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Vietnam vets receive presidential citation for heroism

  • Story Highlights
  • 86 in Army's Troop A, First Squadron, 11th Armored Cavalry Regiment recognized
  • Cavalry saved 100 fellow soldiers trapped under enemy fire in Vietnam
  • Leader of 1970 rescue says award is for all Vietnam veterans
  • Presidential Unit Citation recognizes extraordinary heroism against armed enemy
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WASHINGTON (CNN) -- Nearly 40 years after members of a U.S. cavalry unit put their lives in peril to save 100 fellow soldiers trapped under blistering enemy fire in Vietnam, they received the Presidential Unit Citation on Tuesday.

Veterans watch Tuesday's ceremony, which recognized members of a U.S. cavalry unit.

Veterans watch Tuesday's ceremony, which recognized members of a U.S. cavalry unit.

It's an honor their captain says is long overdue.

President Obama awarded the citation for extraordinary heroism and conspicuous gallantry to 86 members of the Army's Troop A, First Squadron, 11th Armored Cavalry Regiment.

"These soldiers defined the meaning of bravery and heroism," Obama said at a White House reception honoring the group's heroics.

"It's never too late. You can never say it enough. ... We honor your service, and America is forever grateful."

On March 26, 1970, the 120-member Troop A volunteered to rescue an American infantry company surrounded by an overwhelming enemy force at a site on the Cambodian border called the Dog's Face. The enemy had survived hours of aerial and artillery bombardment and was expected to kill or capture the 100 American infantrymen in Company C within hours. The Americans were running out of ammunition and could not move because of heavy casualties. There were no available landing zones for medical and rescue helicopters to touch down.

Alpha Troop heard of their plight on a radio and rode in with an infantry company to rescue their comrades.

"Troop A skillfully penetrated four kilometers of nearly impassable jungle terrain and unhesitatingly mounted a fierce assault directly into the heavily fortified North Vietnamese army position," the presidential proclamation states.

When the battle was over, more than 70 Americans lay dead or wounded.

For retired Capt. John Poindexter, who led the rescue, the award is for all Vietnam veterans, many of whom came home to an unwelcome and sometimes hostile reception.

"The veterans of Alpha Troop feel very strongly that we stand in the stead of all veterans of the war of Vietnam," Poindexter told CNN before the ceremony. "The fact is that we're being singled out for a very distinct honor, a very rare one, but it is our conviction that on any day in any other jungle in Vietnam, nearly every Vietnam veteran would have been willing to assume the task that we assumed on March 26, 1970, when we earned the Presidential Unit Citation."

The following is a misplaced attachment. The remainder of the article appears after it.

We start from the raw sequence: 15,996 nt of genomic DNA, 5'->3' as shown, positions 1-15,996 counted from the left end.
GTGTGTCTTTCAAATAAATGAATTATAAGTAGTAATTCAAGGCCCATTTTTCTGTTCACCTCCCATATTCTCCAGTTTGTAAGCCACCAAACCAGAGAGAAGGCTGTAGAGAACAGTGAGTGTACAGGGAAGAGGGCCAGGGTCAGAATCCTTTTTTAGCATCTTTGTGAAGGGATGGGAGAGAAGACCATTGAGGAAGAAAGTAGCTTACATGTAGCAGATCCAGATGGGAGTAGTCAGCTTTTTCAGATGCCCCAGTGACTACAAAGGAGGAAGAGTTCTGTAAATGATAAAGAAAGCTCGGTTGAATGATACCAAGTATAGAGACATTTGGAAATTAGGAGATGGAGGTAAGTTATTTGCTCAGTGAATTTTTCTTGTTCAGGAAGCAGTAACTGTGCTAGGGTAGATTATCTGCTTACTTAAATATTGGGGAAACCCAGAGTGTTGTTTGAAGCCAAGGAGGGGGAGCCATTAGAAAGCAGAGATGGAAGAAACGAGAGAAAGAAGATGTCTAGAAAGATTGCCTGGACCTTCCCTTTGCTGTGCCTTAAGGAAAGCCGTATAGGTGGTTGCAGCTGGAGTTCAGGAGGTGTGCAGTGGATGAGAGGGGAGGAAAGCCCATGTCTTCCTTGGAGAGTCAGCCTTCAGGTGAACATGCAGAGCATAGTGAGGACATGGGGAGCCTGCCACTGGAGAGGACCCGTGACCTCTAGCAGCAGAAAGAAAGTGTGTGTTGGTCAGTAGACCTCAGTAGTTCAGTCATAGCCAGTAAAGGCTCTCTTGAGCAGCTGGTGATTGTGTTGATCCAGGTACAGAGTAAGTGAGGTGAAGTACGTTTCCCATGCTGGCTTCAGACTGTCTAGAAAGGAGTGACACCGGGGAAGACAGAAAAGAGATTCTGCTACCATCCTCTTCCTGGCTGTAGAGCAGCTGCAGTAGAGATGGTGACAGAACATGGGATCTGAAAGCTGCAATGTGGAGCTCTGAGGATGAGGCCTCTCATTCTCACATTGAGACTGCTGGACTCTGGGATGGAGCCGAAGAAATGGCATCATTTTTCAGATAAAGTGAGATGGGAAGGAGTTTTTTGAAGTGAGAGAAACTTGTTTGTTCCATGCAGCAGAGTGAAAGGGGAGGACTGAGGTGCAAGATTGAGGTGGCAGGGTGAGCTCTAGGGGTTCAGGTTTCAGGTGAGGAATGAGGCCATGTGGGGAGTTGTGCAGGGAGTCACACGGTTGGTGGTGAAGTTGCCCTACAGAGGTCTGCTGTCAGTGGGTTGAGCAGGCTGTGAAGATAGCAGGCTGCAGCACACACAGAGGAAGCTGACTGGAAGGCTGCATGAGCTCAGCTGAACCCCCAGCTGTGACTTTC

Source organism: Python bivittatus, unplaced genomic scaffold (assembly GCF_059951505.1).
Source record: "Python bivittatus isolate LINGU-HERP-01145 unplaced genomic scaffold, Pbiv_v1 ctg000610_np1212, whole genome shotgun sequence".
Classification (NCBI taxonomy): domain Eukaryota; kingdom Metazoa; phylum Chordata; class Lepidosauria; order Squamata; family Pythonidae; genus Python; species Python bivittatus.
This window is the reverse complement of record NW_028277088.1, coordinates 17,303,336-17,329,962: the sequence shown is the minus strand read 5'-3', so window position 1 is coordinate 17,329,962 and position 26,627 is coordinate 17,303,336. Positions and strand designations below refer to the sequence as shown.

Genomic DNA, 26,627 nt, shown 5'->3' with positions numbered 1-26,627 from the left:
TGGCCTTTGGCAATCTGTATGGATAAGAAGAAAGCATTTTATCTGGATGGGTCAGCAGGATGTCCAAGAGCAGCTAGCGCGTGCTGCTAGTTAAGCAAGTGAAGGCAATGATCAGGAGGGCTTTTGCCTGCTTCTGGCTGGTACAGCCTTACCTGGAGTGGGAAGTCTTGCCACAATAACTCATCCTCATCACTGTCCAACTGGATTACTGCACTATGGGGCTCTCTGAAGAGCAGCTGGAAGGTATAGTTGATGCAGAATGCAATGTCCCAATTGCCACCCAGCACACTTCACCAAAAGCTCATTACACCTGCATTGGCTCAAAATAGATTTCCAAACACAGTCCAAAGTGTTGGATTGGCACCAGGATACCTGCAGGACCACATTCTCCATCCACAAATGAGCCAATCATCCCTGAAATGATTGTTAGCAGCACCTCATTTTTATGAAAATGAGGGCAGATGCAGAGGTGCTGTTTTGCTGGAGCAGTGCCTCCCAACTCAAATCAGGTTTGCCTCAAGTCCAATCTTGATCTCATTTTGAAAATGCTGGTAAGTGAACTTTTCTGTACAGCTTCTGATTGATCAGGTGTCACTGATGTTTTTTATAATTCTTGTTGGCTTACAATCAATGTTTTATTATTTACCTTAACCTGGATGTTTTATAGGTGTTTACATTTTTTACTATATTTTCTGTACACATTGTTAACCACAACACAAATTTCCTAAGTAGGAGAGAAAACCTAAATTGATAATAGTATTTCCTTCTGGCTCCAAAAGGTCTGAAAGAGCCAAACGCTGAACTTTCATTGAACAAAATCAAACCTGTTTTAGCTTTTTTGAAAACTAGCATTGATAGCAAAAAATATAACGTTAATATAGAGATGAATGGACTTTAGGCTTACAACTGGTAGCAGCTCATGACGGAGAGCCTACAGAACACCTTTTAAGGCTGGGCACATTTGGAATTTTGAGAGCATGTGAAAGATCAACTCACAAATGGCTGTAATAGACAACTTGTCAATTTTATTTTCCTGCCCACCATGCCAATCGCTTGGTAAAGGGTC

Poindexter had been trying to gain recognition for his men for the past seven years. Initially, he felt deep disappointment.

In 2003, he discovered that the men he had recommended for decorations for their valor had not received those citations. Eventually, 14 men received individual decorations.

That was not enough.

"My role in obtaining the PUC [Presidential Unit Citation] -- or in helping to obtain the PUC -- among the 200 persons who were involved in this matter over a seven-year period, was to be in the unhappy position of discovering that the men who I had recommended for decorations had not been recommended, had not been awarded those decorations," the retired captain said.

"The result of that was that we got 14 men decorated for their valor, but 14 men out of more than 120 who were engaged in the battle on that fateful day were only a pittance, only a minority, of those who might have been honored. Only a unit citation could honor all equally and impartially, and it was that task we set ourselves on nearly seven years ago. "

He believes lack of popular support for the war had much to do with it taking so long for Alpha Troop to be recognized.

"There's little question in our minds that the unpopularity of the war in Vietnam is a major contributing factor to the reception these men received when they returned to the United States and a major factor, in my opinion, in the silence that most of them have assumed since then," Poindexter said.

"Why talk about something that most people don't have a very high opinion of in all likelihood? And if that isn't true, nevertheless, it's what most of these men think. They were engaged in an unpopular venture that has bedeviled them for much of their adult lives."

Now, the circle has been closed.

"It's a very elevating experience to see the men that I have not seen for 40 years since War Zone C in Vietnam," the former captain said. "These are persons who have had success in life, and some have not had a lot of success in life, and to see how they've turned out, how they look these days, and to know I'll be with them in the White House [Tuesday] is a very fulfilling sensation for me.

"For me, the sensation of being honored is one of having closed an important chapter on my life in a very fruitful and rewarding way."

The Presidential Unit Citation is awarded to armed forces units of the United States and allies for extraordinary heroism against an armed enemy on or after December 7, 1941. The unit must display such gallantry, determination and esprit de corps under extremely difficult and hazardous conditions so as to set it apart from and above other units participating in the same campaign.

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